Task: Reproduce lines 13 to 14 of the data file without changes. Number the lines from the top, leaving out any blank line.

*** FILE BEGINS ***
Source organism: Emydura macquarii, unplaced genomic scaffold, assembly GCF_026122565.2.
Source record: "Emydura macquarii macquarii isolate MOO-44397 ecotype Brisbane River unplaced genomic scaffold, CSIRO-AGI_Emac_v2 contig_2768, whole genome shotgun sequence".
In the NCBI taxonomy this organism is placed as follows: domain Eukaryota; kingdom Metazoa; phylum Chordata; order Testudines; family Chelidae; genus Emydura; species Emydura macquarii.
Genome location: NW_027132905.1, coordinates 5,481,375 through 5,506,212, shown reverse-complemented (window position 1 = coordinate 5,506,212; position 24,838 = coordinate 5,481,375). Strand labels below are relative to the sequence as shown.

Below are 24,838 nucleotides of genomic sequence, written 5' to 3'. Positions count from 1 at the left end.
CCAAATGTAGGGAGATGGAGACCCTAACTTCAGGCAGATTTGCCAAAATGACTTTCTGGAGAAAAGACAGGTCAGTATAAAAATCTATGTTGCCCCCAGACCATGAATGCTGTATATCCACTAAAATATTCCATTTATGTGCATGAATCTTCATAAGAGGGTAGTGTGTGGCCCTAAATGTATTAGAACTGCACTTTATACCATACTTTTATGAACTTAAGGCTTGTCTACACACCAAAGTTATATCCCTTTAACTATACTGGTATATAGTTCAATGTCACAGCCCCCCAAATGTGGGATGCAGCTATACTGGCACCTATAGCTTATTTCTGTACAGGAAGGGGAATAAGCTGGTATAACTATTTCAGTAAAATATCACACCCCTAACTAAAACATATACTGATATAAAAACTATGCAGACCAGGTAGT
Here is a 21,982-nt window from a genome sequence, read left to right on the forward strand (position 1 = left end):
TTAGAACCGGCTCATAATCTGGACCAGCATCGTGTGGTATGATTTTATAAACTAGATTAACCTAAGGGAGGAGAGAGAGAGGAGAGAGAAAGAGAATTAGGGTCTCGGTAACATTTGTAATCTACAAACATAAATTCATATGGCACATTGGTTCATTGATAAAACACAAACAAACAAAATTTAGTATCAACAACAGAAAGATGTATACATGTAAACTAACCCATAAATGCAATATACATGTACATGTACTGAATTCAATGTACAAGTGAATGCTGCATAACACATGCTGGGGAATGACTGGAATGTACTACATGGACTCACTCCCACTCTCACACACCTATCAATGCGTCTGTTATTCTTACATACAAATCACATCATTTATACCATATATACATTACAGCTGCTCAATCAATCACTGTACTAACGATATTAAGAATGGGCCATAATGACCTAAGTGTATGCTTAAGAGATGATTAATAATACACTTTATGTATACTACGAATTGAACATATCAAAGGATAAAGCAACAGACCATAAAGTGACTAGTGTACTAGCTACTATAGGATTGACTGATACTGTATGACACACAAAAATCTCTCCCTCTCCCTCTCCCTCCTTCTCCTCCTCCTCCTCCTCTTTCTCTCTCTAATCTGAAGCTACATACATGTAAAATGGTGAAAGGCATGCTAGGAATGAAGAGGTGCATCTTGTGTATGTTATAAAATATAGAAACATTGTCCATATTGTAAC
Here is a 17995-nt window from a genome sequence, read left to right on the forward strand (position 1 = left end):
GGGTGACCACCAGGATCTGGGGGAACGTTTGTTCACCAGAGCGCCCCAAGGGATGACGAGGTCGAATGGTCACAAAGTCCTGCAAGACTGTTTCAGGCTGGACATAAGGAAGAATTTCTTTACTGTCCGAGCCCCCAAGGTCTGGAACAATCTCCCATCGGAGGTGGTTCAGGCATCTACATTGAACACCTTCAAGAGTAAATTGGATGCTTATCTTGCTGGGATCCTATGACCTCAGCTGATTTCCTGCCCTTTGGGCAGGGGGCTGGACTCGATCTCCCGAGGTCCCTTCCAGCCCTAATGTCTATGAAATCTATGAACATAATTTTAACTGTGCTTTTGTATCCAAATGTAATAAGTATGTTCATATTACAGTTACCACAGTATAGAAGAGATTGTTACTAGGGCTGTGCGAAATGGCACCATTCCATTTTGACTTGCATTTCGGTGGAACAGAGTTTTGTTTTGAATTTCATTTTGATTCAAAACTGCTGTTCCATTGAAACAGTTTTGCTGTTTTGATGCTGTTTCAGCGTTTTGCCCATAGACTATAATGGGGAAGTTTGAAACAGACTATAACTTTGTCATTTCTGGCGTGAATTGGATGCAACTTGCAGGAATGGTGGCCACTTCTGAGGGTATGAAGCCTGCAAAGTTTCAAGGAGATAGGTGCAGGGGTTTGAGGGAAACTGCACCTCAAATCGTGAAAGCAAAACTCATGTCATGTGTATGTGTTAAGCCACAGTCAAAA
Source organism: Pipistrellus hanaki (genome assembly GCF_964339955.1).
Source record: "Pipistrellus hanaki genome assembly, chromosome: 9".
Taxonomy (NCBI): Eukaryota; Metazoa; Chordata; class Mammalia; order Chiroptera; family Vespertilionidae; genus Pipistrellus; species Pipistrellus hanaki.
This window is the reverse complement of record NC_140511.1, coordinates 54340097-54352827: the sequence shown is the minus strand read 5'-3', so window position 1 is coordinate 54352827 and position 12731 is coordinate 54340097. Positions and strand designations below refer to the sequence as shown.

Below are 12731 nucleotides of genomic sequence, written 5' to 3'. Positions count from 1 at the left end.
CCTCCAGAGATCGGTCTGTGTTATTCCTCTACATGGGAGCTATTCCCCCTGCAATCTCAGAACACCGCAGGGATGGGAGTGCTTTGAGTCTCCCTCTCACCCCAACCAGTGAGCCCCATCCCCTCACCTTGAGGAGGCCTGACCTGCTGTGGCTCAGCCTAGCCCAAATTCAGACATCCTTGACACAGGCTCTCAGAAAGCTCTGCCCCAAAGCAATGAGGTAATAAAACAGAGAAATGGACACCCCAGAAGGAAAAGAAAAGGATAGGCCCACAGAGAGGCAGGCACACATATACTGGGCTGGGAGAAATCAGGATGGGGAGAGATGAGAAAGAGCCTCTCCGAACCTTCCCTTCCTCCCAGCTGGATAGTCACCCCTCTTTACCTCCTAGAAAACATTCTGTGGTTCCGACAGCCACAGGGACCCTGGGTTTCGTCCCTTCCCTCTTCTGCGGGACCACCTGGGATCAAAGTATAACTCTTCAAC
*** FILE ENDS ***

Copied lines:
Taxonomy (NCBI): Eukaryota; Metazoa; Chordata; class Mammalia; order Chiroptera; family Vespertilionidae; genus Pipistrellus; species Pipistrellus hanaki.
This window is the reverse complement of record NC_140511.1, coordinates 54340097-54352827: the sequence shown is the minus strand read 5'-3', so window position 1 is coordinate 54352827 and position 12731 is coordinate 54340097. Positions and strand designations below refer to the sequence as shown.